Johor's Sultan has accused detractors of the massive Forest City reclamation just west of the Tuas Second Link of being "jealous", and said that the 1,386ha project is a catalyst for the state's development.
Sultan Ibrahim Ibni Almarhum Sultan Iskandar said in an interview with the New Sunday Times published yesterday: "They politicised Forest City because they are jealous. It's a case of sour grapes."
He did not specify who he was referring to.
Forest City, a 60:40 joint venture between one of China's top developers, Country Garden, and a company the Sultan controls, will be a four-island "green" city just north of Tuas once completed within 30 years.
The project has attracted concern over damage to the environment in the area, especially from local fishermen and residents, as well as neighbouring Singapore.
When asked about Singapore's reservations about the narrowing of the Johor Strait and restricted water flow, Sultan Ibrahim pointed out that the Republic's Tuas reclamation "breached Johor's port limit by so many metres".
"If you say 'narrowing the straits', look at Pulau Tekong," he said, referring to ongoing reclamation on the island that is close to Pengerang on Johor's south-eastern coast.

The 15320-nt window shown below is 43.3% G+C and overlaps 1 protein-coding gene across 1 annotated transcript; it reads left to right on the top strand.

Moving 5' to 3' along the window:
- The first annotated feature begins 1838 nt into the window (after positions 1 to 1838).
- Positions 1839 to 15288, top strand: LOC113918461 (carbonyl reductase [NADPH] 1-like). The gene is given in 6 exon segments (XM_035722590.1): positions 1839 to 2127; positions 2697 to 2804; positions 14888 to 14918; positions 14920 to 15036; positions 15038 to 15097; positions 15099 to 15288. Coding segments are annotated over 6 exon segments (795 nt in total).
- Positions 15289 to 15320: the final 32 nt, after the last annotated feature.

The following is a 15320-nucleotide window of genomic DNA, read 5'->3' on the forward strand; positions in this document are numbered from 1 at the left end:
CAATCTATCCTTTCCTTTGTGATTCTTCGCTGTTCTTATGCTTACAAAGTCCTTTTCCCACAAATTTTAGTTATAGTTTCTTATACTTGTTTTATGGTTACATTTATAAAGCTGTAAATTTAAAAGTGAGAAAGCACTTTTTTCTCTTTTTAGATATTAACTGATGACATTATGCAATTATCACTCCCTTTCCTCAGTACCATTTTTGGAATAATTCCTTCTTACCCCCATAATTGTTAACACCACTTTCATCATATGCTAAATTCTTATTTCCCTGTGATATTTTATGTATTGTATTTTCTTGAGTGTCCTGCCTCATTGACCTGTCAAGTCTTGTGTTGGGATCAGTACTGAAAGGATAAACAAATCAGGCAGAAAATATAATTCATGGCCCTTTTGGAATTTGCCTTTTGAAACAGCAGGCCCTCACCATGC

But he said that "I am sure Singapore followed all the rules", adding that Johor, too, had its own plans that it needed to implement.
The Sultan called Forest City - which will have a gross development value of RM450 billion (S$167 billion) once completed - a catalyst for Johor's development, with more than 250,000 jobs set to be created. He also said it was necessary to reclaim land as "on shore, you have acquisition" problems.
"Where can I find an existing piece of land here in Johor of that size surrounded by water?"
Sultan Ibrahim, speaking ahead of his coronation today, said other plans by Johor include replacing the Causeway with a bridge to allow better flow of water along the Johor Strait.
"Let it be a landmark and we can call it the Friendship Bridge. Let the bridge show how friendly we are with our neighbours."
He also called on Singapore Prime Minister Lee Hsien Loong to "come to my house, have tea" to discuss outstanding issues.
"When it involves two countries, it must go through the Prime Minister's Office, Wisma Putra and the Singaporean counterparts. But any discussions between Johor and Singapore, for just the two of us to agree upon, can be decided over a cup of tea."
On the legacy he wants to leave behind, the Sultan said he wants change and progress in order for Johor "to be even better".
"I want a lot of changes, including to the people's mindset," he said, singling out litterbugs who dirty places such as the crown arch in front of Istana Bukit Serene, his official residence.
This article was first published on March 23, 2015.
Get a copy of The Straits Times or go to straitstimes.com for more stories.